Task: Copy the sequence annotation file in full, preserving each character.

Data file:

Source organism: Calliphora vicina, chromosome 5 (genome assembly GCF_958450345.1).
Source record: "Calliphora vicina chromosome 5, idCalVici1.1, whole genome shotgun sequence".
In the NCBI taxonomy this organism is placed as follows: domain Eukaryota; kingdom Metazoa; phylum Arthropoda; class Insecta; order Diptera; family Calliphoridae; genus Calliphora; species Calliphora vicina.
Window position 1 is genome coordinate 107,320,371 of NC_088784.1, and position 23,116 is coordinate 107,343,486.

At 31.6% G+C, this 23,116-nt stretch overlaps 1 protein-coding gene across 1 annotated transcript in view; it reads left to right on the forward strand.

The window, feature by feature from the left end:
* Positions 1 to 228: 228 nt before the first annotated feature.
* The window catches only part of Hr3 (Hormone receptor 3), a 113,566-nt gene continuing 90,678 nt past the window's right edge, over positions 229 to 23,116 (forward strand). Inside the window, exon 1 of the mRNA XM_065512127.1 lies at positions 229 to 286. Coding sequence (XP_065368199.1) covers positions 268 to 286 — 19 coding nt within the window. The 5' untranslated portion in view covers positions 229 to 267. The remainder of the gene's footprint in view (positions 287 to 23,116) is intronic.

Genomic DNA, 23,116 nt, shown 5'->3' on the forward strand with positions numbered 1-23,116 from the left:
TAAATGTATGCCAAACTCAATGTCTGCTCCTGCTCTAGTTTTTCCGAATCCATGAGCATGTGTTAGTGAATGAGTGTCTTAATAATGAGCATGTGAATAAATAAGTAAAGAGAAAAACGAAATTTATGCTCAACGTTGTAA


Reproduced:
Source organism: Calliphora vicina, chromosome 5 (genome assembly GCF_958450345.1).
Source record: "Calliphora vicina chromosome 5, idCalVici1.1, whole genome shotgun sequence".
In the NCBI taxonomy this organism is placed as follows: domain Eukaryota; kingdom Metazoa; phylum Arthropoda; class Insecta; order Diptera; family Calliphoridae; genus Calliphora; species Calliphora vicina.
Window position 1 is genome coordinate 107,320,371 of NC_088784.1, and position 23,116 is coordinate 107,343,486.

At 31.6% G+C, this 23,116-nt stretch overlaps 1 protein-coding gene across 1 annotated transcript in view; it reads left to right on the forward strand.

The window, feature by feature from the left end:
* Positions 1 to 228: 228 nt before the first annotated feature.
* The window catches only part of Hr3 (Hormone receptor 3), a 113,566-nt gene continuing 90,678 nt past the window's right edge, over positions 229 to 23,116 (forward strand). Inside the window, exon 1 of the mRNA XM_065512127.1 lies at positions 229 to 286. Coding sequence (XP_065368199.1) covers positions 268 to 286 — 19 coding nt within the window. The 5' untranslated portion in view covers positions 229 to 267. The remainder of the gene's footprint in view (positions 287 to 23,116) is intronic.

Genomic DNA, 23,116 nt, shown 5'->3' on the forward strand with positions numbered 1-23,116 from the left:
TAAATGTATGCCAAACTCAATGTCTGCTCCTGCTCTAGTTTTTCCGAATCCATGAGCATGTGTTAGTGAATGAGTGTCTTAATAATGAGCATGTGAATAAATAAGTAAAGAGAAAAACGAAATTTATGCTCAACGTTGTAA